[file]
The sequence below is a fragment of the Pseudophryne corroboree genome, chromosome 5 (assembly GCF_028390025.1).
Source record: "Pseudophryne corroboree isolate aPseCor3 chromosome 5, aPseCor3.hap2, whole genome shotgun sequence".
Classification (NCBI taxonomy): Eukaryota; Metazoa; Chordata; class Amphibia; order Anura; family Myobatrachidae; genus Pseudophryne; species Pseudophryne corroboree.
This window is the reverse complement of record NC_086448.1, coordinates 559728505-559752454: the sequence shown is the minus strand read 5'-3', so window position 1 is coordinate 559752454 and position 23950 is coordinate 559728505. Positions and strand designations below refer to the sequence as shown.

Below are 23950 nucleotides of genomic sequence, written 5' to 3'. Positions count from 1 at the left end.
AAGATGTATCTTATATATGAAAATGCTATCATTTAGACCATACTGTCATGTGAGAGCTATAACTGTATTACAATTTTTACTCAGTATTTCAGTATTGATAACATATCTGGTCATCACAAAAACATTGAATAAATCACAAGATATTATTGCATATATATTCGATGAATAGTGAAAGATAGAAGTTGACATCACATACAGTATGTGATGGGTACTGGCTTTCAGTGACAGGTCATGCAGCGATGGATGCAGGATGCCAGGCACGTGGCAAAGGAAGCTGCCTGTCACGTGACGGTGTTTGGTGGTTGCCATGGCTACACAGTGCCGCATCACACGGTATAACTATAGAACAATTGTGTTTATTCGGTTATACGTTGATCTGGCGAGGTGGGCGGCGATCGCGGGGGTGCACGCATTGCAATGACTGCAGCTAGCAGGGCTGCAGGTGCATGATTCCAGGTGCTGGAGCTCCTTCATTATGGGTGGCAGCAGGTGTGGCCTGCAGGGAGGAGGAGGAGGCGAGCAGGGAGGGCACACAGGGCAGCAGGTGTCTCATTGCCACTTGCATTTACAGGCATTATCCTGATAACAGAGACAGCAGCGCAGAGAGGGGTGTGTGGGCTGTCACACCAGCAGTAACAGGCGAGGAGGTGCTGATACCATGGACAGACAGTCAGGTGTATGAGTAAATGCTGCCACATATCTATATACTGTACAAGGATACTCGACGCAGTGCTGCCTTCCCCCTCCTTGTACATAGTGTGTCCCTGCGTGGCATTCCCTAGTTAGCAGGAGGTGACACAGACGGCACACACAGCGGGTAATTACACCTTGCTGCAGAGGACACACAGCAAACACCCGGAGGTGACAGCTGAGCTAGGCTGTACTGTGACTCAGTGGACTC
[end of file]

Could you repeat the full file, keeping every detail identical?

The sequence below is a fragment of the Pseudophryne corroboree genome, chromosome 5 (assembly GCF_028390025.1).
Source record: "Pseudophryne corroboree isolate aPseCor3 chromosome 5, aPseCor3.hap2, whole genome shotgun sequence".
Classification (NCBI taxonomy): Eukaryota; Metazoa; Chordata; class Amphibia; order Anura; family Myobatrachidae; genus Pseudophryne; species Pseudophryne corroboree.
This window is the reverse complement of record NC_086448.1, coordinates 559728505-559752454: the sequence shown is the minus strand read 5'-3', so window position 1 is coordinate 559752454 and position 23950 is coordinate 559728505. Positions and strand designations below refer to the sequence as shown.

Below are 23950 nucleotides of genomic sequence, written 5' to 3'. Positions count from 1 at the left end.
AAGATGTATCTTATATATGAAAATGCTATCATTTAGACCATACTGTCATGTGAGAGCTATAACTGTATTACAATTTTTACTCAGTATTTCAGTATTGATAACATATCTGGTCATCACAAAAACATTGAATAAATCACAAGATATTATTGCATATATATTCGATGAATAGTGAAAGATAGAAGTTGACATCACATACAGTATGTGATGGGTACTGGCTTTCAGTGACAGGTCATGCAGCGATGGATGCAGGATGCCAGGCACGTGGCAAAGGAAGCTGCCTGTCACGTGACGGTGTTTGGTGGTTGCCATGGCTACACAGTGCCGCATCACACGGTATAACTATAGAACAATTGTGTTTATTCGGTTATACGTTGATCTGGCGAGGTGGGCGGCGATCGCGGGGGTGCACGCATTGCAATGACTGCAGCTAGCAGGGCTGCAGGTGCATGATTCCAGGTGCTGGAGCTCCTTCATTATGGGTGGCAGCAGGTGTGGCCTGCAGGGAGGAGGAGGAGGCGAGCAGGGAGGGCACACAGGGCAGCAGGTGTCTCATTGCCACTTGCATTTACAGGCATTATCCTGATAACAGAGACAGCAGCGCAGAGAGGGGTGTGTGGGCTGTCACACCAGCAGTAACAGGCGAGGAGGTGCTGATACCATGGACAGACAGTCAGGTGTATGAGTAAATGCTGCCACATATCTATATACTGTACAAGGATACTCGACGCAGTGCTGCCTTCCCCCTCCTTGTACATAGTGTGTCCCTGCGTGGCATTCCCTAGTTAGCAGGAGGTGACACAGACGGCACACACAGCGGGTAATTACACCTTGCTGCAGAGGACACACAGCAAACACCCGGAGGTGACAGCTGAGCTAGGCTGTACTGTGACTCAGTGGACTC